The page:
Yesterday Mr. Sanchez brought you the news that Clemson wide receiver Sammy Watkins is brimming with confidence ahead of the Lake Hartwell Tigers' August 31st date with the Bulldogs in scenic Auburn-By-The Lake, SC. Does Sammy Watkins know what he's talking about? I'm not sure.
But I do know this. Generally speaking if you want good, solid analysis of the Clemson Tigers from analysts who don't believe that theirs is the only team that's improved since 2012 I suggest you check in at Shakin' The Southland, where Dr. B. and the boys cover X's and O's, recruiting, and rock breaking better than anybody else in orange. Today is no exception, as StS takes a look at Clemson's 2013 recruiting class in comparison to top SEC football programs, including Georgia's.
One big takeaway from the analysis is that Clemson's 2013 class is comparable in recruiting cred to those of the SEC's best. That shouldn't be surprising. I guarantee that if you look down the rosters you'll find that Mark Richt and That Boy Swinney have recruited a lot of the same guys over the years. Clemson has also done a good job of taking advantage of Tennessee's half-decade long gridiron somnolence to grab SEC-caliber players who used to go to Knoxville, and has done an excellent job of snagging top players out of Florida. Again I say, if the SEC's goal were to put together a confederation of teams with similar historic, academic and student cultures which play to win on the field of competition, Clemson would be in. Some Clemson fans don't like that, and some South Carolina fans really don't. But to the extent that "SEC" is an adjective of cultural significance, Clemson is pretty SEC.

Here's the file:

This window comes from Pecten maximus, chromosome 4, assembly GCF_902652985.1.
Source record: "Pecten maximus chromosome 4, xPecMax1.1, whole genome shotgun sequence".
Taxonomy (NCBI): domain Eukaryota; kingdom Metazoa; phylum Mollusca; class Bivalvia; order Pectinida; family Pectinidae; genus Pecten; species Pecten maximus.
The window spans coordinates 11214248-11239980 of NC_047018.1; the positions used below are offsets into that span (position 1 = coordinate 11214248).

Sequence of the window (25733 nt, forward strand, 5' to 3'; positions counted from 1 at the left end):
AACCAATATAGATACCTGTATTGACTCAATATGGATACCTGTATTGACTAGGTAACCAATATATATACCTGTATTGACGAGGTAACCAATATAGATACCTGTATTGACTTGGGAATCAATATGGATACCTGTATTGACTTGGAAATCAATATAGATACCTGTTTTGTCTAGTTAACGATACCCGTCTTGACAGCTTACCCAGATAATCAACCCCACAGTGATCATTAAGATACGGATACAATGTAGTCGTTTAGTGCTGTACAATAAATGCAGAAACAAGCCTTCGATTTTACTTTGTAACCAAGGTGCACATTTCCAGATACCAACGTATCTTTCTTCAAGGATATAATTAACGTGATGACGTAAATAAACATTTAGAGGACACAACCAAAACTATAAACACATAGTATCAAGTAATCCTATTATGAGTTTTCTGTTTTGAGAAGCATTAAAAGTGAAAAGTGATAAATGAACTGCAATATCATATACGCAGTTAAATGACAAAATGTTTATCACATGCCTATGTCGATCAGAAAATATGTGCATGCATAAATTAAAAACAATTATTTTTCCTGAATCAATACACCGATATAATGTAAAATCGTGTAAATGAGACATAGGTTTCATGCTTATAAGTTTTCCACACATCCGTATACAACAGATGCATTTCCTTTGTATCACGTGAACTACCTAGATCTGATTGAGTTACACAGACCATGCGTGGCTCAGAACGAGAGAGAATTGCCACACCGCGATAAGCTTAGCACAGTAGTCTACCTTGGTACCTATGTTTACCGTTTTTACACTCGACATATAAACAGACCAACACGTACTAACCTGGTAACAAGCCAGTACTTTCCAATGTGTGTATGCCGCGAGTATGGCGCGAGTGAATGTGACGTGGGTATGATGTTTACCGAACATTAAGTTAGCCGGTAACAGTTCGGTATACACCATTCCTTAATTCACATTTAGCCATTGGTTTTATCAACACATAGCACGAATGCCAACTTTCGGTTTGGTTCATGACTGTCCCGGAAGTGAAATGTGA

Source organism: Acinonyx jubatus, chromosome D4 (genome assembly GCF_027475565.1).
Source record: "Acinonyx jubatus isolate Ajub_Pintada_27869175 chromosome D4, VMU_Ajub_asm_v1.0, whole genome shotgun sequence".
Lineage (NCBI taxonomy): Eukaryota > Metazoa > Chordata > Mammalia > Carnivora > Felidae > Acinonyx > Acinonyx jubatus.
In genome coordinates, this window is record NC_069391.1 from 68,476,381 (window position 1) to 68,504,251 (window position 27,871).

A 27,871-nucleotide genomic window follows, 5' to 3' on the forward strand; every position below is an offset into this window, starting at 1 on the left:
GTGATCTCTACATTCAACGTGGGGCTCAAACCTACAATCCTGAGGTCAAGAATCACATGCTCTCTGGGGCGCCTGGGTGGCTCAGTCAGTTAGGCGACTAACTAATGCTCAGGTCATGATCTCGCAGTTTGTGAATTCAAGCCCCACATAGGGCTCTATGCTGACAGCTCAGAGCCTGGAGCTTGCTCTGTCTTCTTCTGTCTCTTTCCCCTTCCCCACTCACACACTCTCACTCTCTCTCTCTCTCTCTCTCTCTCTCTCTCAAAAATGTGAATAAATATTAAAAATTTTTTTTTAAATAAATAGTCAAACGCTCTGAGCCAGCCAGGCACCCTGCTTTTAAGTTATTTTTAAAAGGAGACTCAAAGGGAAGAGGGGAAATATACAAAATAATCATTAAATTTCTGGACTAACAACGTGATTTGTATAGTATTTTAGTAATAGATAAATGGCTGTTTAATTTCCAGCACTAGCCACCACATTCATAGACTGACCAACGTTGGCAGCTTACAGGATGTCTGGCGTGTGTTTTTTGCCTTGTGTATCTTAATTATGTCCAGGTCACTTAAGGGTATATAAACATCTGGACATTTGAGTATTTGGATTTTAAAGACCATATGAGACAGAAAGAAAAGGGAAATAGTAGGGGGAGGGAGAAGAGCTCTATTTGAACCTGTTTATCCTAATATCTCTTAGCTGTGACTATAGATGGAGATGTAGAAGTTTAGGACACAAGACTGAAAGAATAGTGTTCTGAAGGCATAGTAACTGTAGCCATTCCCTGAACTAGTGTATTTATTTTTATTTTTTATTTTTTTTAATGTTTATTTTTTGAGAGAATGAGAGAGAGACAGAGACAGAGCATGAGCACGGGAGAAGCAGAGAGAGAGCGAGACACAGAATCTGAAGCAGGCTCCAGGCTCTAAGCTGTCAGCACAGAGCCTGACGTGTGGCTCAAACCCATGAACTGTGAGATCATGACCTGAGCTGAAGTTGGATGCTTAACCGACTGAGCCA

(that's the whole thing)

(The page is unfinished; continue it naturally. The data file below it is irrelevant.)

Another big takeaway is the point that, from a purely statistical perspective, Georgia's 33 man 2013 class is rather impressive. With such a high number of early enrollees uniformly rated highly by the recruiting services, the odds are good that this class will form the backbone of UGA teams in 2014, 2015 and 2016, to say nothing of the immediate contributions expected from freshmen like Tray Matthews, Reggie Carter, and Shaq Wiggins. Not every one of those guys will contribute. Some will never even see the field. But if even 60% become multiyear starters, we could have the building blocks for an amazing run. As FigureFour points out, that class was the result of some savvy management by Mark Richt which involved no gray shirting or Saban-style medical diagnoses, and a trip to the SEC Championship Game that made a big impression. See, it's good when your rivals recognize your talents. Somebody tell Sammy Watkins. Until later . . .